FBI rescues 168 children in sex trafficking crackdown
The FBI rescued 168 children from the sex trade, and 281 pimps were arrested in an annual national crackdown on child sex trafficking.
Nearly 170 victims of child sex trafficking, many of whom had never been reported missing, were rescued in the last week as part of an annual nationwide crackdown, the FBI said Monday.
Besides the 168 children rescued from the sex trade, 281 pimps were arrested during the same period on state and federal charges.
"These are not faraway kids in faraway lands," FBI Director James Comey said in announcing the annual enforcement push known as Operation Cross Country. Instead, he added, "These are America's children."
This is the eighth such week-long operation, which this year unfolded in 106 cities. The FBI says nearly 3,600 children have so far been recovered from the street.
"I hate that we have to do this work — hate it," Comey said. "I love the people who've devoted their lives to doing this work. There is no more meaningful work that the FBI participates in than rescuing children."
He said the operations were designed to "crush these pimps" and show that children are not for sale. They are also intended to rescue children who are being trafficked on street corners, in truck stops and, increasingly, on the Internet, where pimps advertise and arrange sexual encounters.
One challenge, officials said, is that many of the children who were recovered were never reported missing in the first place — by parents, guardians and the entire child welfare system designed to protect them.
"No one is reporting them missing. Hence, no one is looking for them," said John Ryan, CEO of the National Center for Missing and Exploited Children. "But for operations like this, these children likely would never have been found."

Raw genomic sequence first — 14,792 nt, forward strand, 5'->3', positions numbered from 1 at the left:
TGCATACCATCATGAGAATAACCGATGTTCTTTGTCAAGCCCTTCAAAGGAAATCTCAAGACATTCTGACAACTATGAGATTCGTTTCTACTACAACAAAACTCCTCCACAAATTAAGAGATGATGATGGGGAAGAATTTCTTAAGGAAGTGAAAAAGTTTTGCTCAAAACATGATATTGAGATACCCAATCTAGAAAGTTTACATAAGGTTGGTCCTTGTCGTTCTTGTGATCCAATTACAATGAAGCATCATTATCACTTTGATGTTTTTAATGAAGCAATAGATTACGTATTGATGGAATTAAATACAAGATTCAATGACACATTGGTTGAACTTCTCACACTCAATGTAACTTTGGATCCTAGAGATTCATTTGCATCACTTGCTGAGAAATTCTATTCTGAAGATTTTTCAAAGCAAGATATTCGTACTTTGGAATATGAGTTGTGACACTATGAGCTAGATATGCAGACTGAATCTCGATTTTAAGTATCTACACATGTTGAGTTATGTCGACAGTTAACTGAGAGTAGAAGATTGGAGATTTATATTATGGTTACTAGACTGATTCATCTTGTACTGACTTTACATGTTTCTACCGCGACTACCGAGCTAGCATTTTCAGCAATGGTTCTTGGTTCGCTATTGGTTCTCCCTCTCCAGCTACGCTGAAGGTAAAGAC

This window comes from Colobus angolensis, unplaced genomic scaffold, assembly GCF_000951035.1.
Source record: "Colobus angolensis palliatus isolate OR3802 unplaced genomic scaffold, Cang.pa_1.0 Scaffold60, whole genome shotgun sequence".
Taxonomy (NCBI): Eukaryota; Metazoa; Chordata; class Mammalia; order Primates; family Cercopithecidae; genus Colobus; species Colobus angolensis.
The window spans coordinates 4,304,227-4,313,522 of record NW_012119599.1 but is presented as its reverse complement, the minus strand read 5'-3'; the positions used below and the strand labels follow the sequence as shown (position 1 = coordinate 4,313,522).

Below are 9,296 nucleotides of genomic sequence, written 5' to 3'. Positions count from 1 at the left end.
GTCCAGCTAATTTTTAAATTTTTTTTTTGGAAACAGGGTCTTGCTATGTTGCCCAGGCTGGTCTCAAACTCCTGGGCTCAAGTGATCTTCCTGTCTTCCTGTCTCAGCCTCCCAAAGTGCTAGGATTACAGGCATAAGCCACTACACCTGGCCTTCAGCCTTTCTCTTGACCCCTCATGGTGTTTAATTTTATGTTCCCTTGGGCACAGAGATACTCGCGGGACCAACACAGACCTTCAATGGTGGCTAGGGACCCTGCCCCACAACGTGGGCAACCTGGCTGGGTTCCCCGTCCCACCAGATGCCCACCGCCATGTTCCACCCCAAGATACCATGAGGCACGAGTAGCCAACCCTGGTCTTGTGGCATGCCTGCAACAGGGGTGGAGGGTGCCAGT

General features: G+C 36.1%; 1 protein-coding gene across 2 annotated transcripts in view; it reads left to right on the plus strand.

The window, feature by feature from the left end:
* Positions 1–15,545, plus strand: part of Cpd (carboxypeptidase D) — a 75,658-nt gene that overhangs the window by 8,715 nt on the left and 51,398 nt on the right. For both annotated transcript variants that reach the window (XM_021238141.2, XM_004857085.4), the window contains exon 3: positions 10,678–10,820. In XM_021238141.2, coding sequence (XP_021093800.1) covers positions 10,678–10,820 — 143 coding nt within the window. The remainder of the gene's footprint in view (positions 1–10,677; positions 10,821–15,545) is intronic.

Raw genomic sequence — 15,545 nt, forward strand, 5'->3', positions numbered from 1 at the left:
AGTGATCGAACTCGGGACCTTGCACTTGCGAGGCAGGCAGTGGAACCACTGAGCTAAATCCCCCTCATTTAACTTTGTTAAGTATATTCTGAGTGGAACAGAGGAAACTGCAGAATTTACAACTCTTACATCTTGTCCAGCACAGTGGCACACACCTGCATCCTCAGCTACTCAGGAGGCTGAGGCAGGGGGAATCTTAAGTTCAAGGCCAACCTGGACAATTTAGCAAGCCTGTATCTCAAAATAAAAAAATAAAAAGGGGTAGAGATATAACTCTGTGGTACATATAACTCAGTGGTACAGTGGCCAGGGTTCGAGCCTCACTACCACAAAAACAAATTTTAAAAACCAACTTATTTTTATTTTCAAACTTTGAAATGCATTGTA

He said better laws were needed to require child welfare service to report children who disappear. Right now, he said, only two states have laws requiring agencies to report children missing from their care. There is no national, uniform standard.
"We cannot find them if no one reports them missing," Ryan said.
Though this operation is the FBI's eighth of its kind, Comey said this year featured the highest number of participating cities. But he said the biggest change was the increasing prevalence of children being sold online rather than on street corners.
In Georgia, more than 70 people were arrested and 11 children were rescued from prostitution, officials in the FBI's Atlanta field office said Monday.
Federal investigators along with authorities in Macon, Augusta and Savannah participated in the week-long sting operation, which led to arrests on charges including pimping, prostitution and solicitation, a statement said. The operation was conducted in 106 cities across the country.
Arrests in Georgia included 18-year-old women charged with prostitution and a 51-year-old metro Atlanta man who was charged with attempted child molestation and enticement, authorities said.
Investigators targeted truck stops, casinos, websites and streets to make initial arrests for prostitution or solicitation. Information gathered during those arrests usually brought forth details leading to larger organized prostitution rings — some of which were operating across state lines, authorities said.
The 71 suspects who were arrested in Georgia were also from South Carolina, Florida, Ohio, Missouri, Tennessee, Illinois and New York.
The operation resulted in the arrest of 281 accused pimps including 15 in Georgia.
In Texas, the FBI says two juveniles were recovered in Dallas, four were rescued in Houston and six were located in San Antonio. Ten suspects have been arrested as part of the Texas cases.
Authorities say three people in Oregon have been charged with sex trafficking during five days of undercover stings, and 20 people were cited for prostitution
The FBI says 16 children victimized through prostitution were rescued as agencies throughout northern Ohio partnered on a law enforcement operation targeting child sex trafficking. The FBI says officers recovered 11 juveniles in Cleveland, four in Toledo and one in Elyria
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